I can only sit and imagine about the type of person I would be if I didn’t experience sexual assault. A part of me was taken away and replaced
with anger, depression and the limited ability to trust anyone. Sometimes,
I feel like I’ll never get that piece back no matter how hard I search for it. I started getting molested at 12 years old and it carried on until I was 17 years old. The gruesome experience was over the course of 5 years, the individual was not a stranger but someone who my family trusted. It’s unfortunate that at such a young age I lost myself before I even had the chance to start that journey of finding myself.
more the abuse occurred the more things started to change. Depression
and anger were the most frequent forms of trauma that I dealt with personally. As if that was not enough, I went through bouts of suicidal thoughts and attempts. My abuse ended because I moved away due to fighting in school and at my new school, I was okay but still had to learn how to cope and I was still dealing with trauma but I got through it.
Words can’t even explain how I felt, I was dealing with sexual assault once again. How was I going to fully heal from being abused as a child when
I’m dealing with more trauma again? I didn’t know where to turn, I didn’t know who to talk to, all I knew was that I was basically ‘damaged goods’ and that nobody was ever going to want me. Sexual assault changed me, since I couldn’t defend myself in those situations I now get defensive when anybody says or does something to me. I always want to stand up for myself, I always get angry, it’s hard for me to trust people, it’s hard for me to love myself. I hated everything about myself and for the life of me, I couldn’t find happiness even in the smallest places. Every morning I dreaded getting up out of bed because I had to deal with this harsh reality, it was easier to just sleep and
never wake up.
I’m currently a student at Spelman College studying biology with hopes
of becoming a Forensic Pathologist, specializing in rape and sexual homicides. I decided to become more vocal about my story at Spelman which soon led to my activism. I told my story at a “Let It Glow” event which was a huge step. My emotions took over as I shared the
details of my story, I started crying, my hands were shaking, and at
times I could barely talk. In the end I was able to finish and it felt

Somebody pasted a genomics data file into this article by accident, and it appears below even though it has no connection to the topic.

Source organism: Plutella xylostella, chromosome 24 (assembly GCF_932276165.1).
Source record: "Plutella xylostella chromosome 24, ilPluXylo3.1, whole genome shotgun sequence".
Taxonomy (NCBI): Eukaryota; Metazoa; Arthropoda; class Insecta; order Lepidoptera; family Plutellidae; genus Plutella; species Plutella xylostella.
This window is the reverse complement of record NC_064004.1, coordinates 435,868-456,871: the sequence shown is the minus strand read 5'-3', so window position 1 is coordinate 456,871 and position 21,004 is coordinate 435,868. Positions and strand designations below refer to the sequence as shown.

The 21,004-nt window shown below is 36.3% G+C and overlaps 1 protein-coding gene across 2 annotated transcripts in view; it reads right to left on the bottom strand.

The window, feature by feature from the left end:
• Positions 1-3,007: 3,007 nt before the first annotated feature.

like a huge weight was lifted off my shoulders. My friends motivated
me to become an advocate and help others.
throughout the school year for the ItsOnUs Week Of Action, participate in Twitter chats, and also continue to spread the ItsOnUs message on campus and in communities for others to join the movement of fighting against sexual assault. In November 2015, Vice President Joe Biden visited the Atlanta University Center to talk to students and faculty of Morehouse College, Spelman College and Clark Atlanta University about sexual assault and holding each other accountable.
I had the opportunity to meet and work with members of the White House and Generation Progress as well as meeting the Vice President, and
In addition to my work, I partnered with the mayor of Atlanta, Kasim Reed and his Take A Stand Campaign to launch Atlanta as an official ItsOnUs city. Following the event, I had a chance to sit down with District Attorneys, celebrities, survivors, members of Atlanta Police Department and city council to discuss next steps on fighting against sexual assault in the state of Georgia. Over the summer, I interned with Sexual Health Innovations in California for their Callisto Project. Callisto is an online reporting process used by universities for students who experience sexual assault, dating violence, and stalking. This system was presented at the White House Data Jam on protecting students against sexual assault.
Changemaker, letters from Vice President Joe Biden and President Obama, and being recognized in blogs and websites in my community and outside communities. Today I’m currently working with sexual assault organizations such as ItsOnUs, End Rape On Campus, and NO MORE.
Atlanta, volunteering at many events, helping the homeless, and mentoring students not only in the United States but also in Africa by providing them with project based learning activities, unlimited educational and professional resources that mold them into young leaders.